Human induced pluripotent stem cell derived erythroblasts can undergo definitive erythropoiesis and co-express gamma and beta globins.
Yang C-T., French A., Goh PA., Pagnamenta A., Mettananda S., Taylor J., Knight S., Nathwani A., Roberts DJ., Watt SM., Carpenter L.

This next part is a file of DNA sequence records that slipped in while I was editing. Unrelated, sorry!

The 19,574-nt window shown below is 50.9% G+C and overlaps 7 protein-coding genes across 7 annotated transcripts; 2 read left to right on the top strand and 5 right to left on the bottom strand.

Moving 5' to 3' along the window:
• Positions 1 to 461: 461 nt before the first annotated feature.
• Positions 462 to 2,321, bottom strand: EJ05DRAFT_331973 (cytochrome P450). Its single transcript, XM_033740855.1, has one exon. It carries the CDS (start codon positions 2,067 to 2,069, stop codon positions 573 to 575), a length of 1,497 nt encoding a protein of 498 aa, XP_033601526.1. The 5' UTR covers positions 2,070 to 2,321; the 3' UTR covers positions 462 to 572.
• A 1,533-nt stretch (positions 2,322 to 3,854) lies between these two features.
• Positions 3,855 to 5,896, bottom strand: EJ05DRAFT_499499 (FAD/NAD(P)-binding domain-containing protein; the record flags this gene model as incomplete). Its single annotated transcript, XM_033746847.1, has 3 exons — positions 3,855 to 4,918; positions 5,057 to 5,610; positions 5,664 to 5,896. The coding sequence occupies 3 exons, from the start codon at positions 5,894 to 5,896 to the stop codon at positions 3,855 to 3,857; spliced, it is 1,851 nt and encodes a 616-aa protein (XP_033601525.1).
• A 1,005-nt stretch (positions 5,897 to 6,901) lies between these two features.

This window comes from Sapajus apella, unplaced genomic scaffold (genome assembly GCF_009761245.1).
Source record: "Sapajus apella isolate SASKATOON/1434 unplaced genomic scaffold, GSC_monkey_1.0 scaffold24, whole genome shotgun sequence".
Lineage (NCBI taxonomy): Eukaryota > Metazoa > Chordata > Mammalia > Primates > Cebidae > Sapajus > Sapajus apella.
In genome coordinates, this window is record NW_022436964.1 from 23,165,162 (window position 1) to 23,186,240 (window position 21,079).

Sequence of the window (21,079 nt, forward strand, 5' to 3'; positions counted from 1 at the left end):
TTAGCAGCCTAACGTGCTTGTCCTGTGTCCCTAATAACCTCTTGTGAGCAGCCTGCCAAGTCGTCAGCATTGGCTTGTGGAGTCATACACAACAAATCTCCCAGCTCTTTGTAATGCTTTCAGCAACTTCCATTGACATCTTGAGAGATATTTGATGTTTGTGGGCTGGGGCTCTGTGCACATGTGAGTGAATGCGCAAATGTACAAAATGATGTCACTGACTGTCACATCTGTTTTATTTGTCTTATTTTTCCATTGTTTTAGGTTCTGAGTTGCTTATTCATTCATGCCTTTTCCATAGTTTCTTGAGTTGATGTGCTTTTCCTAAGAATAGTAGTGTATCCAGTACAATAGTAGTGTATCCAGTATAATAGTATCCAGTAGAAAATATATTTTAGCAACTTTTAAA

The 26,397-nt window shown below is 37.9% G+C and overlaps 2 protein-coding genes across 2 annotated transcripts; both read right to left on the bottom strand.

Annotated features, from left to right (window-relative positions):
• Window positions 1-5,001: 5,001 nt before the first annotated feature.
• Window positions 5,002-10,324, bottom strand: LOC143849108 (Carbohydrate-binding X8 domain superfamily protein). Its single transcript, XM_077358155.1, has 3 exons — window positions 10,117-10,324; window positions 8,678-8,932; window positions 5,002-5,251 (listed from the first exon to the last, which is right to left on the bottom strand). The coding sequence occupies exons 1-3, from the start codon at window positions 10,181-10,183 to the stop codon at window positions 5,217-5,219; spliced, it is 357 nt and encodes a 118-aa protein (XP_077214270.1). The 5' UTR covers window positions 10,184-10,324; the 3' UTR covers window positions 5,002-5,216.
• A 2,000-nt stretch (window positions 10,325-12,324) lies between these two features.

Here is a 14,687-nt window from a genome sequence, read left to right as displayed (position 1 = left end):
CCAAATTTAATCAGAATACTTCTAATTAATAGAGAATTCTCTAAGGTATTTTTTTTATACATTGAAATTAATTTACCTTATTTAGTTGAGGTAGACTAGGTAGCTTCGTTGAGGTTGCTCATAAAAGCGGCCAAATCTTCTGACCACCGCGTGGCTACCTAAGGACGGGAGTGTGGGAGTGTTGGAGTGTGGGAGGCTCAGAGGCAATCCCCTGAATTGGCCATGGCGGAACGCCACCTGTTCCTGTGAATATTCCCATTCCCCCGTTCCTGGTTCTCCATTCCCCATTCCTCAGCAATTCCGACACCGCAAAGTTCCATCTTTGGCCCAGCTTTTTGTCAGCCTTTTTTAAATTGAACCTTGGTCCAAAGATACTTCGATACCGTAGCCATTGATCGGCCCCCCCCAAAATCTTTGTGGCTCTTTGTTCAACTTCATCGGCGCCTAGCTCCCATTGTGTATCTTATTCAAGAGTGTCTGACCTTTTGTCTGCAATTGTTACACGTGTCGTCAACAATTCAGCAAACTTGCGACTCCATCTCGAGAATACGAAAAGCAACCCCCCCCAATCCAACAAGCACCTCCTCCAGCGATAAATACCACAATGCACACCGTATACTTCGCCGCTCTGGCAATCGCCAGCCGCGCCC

Human induced pluripotent stem cells (hiPSCs), like embryonic stem cells, are under intense investigation for novel approaches to model disease and for regenerative therapies. Here, we describe the derivation and characterization of hiPSCs from a variety of sources and show that, irrespective of origin or method of reprogramming, hiPSCs can be differentiated on OP9 stroma towards a multi-lineage haemo-endothelial progenitor that can contribute to CD144(+) endothelium, CD235a(+) erythrocytes (myeloid lineage) and CD19(+) B lymphocytes (lymphoid lineage). Within the erythroblast lineage, we were able to demonstrate by single cell analysis (flow cytometry), that hiPSC-derived erythroblasts express alpha globin as previously described, and that a sub-population of these erythroblasts also express haemoglobin F (HbF), indicative of fetal definitive erythropoiesis. More notably however, we were able to demonstrate that a small sub-fraction of HbF positive erythroblasts co-expressed HbA in a highly heterogeneous manner, but analogous to cord blood-derived erythroblasts when cultured using similar methods. Moreover, the HbA expressing erythroblast population could be greatly enhanced (44·0 ± 6·04%) when a defined serum-free approach was employed to isolate a CD31(+) CD45(+) erythro-myeloid progenitor. These findings demonstrate that hiPSCs may represent a useful alternative to standard sources of erythrocytes (RBCs) for future applications in transfusion medicine.